How to Care For Your Relationships While Starting a Business

  •    Anne is a marketing consultant who specializes in content strategy. Before becoming her own boss, she led the marketing team for a Fortune 500 brand.

As an entrepreneur, you sacrifice plenty for your business, especially during the early stages. You work long hours, skip out on social events, and sometimes even heavily invest your own money. And often times, you aren't the only one making sacrifices. Those closest to you, especially your spouse and children, are also affected. They may give up their financial security and quality time with you, and feel the sting of canceled plans during moments when they seem to play second fiddle to your business.

Most fights in any relationship revolve around money and spending time together—subjects under even more pressure for entrepreneurial families. The good news is that if you care for your close relationships, they can bolster your success. Take Brent Hatch, CEO of Profire Energy, as an example.

“I would not be where I am with this company were it not for [my wife] Darlene," he says. “She took the calls from creditors. She gave up vacations—endured the long hours when I couldn't come home." And now that his business attained success, Hatch is so convinced of the importance of supportive relationships that he interviews spouses when hiring key employees. So, how can you best support your relationships while nurturing a new small business? Read on.

Work-Life Balance Strategies for Entrepreneurs and Their Families

Below are strategies to help you balance your business responsibilities with your relationships.

Three ways to care for the important people in your life:

  • Communicate openly and regularly set expectations. Schedule check-ins about your working hours, what you're working on and how long each phase is likely to last to keep unhappy surprises to a minimum. This will help your spouse understand and support you while also giving them a hint at when they'll see the light at the end of the tunnel.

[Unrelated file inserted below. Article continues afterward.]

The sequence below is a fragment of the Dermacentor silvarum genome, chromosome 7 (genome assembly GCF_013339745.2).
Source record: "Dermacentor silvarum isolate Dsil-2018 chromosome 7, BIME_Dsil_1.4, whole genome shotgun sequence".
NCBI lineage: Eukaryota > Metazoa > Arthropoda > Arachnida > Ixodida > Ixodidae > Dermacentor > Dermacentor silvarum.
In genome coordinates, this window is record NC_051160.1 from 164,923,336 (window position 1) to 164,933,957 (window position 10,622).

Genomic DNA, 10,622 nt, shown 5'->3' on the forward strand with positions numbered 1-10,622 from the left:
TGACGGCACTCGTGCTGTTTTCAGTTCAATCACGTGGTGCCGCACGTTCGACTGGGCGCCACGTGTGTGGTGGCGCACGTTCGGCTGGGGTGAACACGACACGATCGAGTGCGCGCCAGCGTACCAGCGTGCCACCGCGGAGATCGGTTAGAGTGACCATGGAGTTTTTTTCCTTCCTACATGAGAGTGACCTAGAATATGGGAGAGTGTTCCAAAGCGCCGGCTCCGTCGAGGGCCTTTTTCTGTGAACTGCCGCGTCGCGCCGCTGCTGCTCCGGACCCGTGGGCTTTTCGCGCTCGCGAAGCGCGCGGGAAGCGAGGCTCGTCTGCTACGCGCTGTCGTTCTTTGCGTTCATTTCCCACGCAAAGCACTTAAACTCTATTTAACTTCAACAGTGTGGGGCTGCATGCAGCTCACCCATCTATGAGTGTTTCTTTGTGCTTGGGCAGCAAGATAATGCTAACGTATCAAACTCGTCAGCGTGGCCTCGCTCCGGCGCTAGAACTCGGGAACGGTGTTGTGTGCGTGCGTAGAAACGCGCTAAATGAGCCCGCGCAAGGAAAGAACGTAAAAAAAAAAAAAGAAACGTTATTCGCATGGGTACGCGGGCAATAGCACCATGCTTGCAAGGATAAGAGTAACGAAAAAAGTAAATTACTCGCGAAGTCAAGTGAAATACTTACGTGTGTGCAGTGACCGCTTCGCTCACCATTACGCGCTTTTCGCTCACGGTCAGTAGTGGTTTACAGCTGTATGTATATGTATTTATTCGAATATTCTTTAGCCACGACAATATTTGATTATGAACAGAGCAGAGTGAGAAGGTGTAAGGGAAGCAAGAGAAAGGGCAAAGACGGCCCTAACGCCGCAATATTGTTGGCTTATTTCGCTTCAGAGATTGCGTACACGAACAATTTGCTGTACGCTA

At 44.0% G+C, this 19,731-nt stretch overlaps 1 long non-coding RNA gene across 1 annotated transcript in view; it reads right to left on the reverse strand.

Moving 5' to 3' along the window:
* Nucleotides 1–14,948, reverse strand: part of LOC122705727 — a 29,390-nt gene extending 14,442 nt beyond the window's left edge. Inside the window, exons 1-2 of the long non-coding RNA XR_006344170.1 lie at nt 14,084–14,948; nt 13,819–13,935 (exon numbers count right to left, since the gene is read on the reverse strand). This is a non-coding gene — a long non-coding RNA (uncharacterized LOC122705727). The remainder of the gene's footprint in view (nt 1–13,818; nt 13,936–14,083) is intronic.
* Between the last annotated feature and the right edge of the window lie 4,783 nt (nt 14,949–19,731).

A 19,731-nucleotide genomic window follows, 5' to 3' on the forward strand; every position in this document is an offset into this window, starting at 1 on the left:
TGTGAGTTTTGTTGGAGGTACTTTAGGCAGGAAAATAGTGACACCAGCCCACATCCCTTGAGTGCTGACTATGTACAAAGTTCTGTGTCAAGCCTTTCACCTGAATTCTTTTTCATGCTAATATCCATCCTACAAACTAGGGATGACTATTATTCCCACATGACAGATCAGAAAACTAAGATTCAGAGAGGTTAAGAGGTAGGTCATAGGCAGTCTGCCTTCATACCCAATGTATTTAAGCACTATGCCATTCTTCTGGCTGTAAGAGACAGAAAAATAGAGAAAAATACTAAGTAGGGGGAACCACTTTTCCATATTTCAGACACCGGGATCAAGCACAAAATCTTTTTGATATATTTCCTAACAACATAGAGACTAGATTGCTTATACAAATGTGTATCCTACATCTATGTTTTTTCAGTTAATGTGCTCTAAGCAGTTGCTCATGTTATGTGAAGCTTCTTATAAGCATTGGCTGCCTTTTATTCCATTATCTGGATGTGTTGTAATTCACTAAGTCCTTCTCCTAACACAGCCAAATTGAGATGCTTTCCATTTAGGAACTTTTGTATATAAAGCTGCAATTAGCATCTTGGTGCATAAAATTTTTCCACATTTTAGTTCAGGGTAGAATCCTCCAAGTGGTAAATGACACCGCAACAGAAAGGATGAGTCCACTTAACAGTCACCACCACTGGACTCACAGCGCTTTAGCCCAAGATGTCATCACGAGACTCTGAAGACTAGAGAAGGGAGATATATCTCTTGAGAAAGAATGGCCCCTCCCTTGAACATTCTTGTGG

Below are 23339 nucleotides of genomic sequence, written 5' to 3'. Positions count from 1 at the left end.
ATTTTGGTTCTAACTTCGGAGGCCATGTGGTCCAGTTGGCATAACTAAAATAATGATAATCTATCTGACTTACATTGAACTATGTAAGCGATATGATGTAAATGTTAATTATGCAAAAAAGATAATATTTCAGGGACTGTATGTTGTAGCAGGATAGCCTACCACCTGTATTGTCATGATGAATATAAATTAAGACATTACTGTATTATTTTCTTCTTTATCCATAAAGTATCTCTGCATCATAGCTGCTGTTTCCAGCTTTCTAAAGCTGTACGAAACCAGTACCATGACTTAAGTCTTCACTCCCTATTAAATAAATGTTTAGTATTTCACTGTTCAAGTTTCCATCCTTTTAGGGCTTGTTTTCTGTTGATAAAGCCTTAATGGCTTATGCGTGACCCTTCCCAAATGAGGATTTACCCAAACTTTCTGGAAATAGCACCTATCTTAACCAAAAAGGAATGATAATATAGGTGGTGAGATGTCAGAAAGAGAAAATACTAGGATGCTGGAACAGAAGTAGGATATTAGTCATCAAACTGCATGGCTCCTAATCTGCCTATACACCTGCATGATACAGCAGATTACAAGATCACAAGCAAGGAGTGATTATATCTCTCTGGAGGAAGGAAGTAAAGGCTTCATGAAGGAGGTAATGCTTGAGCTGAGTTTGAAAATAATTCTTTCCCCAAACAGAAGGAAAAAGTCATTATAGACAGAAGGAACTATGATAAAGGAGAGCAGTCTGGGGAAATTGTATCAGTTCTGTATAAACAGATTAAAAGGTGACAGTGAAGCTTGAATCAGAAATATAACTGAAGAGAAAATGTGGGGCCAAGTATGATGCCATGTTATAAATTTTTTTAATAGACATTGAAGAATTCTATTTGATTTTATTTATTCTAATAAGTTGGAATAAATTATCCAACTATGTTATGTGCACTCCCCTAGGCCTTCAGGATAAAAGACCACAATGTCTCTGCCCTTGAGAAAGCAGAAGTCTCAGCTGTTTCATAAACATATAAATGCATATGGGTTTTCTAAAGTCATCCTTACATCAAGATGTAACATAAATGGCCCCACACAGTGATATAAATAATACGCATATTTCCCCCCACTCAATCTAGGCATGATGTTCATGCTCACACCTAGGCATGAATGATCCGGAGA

• Schedule quality time. When you're piloting a business, it's easy to let time get away from you, so plan when you'll spend time with your family and stick to it. Consider planning hobbies or leisure activities that everyone, including you, enjoys so you can look forward to them and are more likely to honor the plans. "When couples share a genuine passion for the same pursuits, they spend time together naturally, united by enthusiasm, adrenalin, and maybe even good-natured competition," explains Meg Cadoux Hirshberg, wife of Stonyfield Farm CEO Gary Hirshberg and author of For Better Or For Work: A Survival Guide for Entrepreneurs and Their Families.

  • Lend your partner support. Supportive partners make an entrepreneur's life much easier, so ensure that support goes both ways—especially if you have children. Take the kids out for some quality time with just you while giving your partner time to themselves to do whatever they please. Tip: Encourage them to do something for themselves rather than using the time to get housework done in peace.

Five ways to face challenges as a team:

  • Discuss your comfort levels with financial risk–and work to understand why. While you may feel comfortable taking risks because you have some degree of control over making the rewards happen, keep in mind that your partner may feel differently and with good reason. Take time to understand how they feel and why, so you and your partner can navigate your differing points of view.

  • Map out a timeline of where you think your business will be and when. Also cover what life will look like during each period. Do this with your partner to ensure that you both understand what you're signing on for. Revisit, revise and recommit to this plan together whenever necessary.

  • Involve your family members when you can. They should have some skin in the game, so they feel they're part of it rather than competing with it. Can your spouse weigh in on your marketing plan? Could your children help you pack shipments?

  • Keep the goodwill flowing. Recognize and show gratitude for everyone's sacrifices and efforts.

  • Celebrate successes together. Continue the teamwork vibes by recognizing and celebrating business milestones as a family. Hirshberg encourages entrepreneurs to strive for "those magic moments [when owning a company] make possible a family's most remarkable experiences."

When your family can understand, participate in, and enjoy the fruits of your business, you're more likely to maintain their support and pursue your higher purpose: fostering a healthy and happy lifestyle now and creating a legacy for the future.

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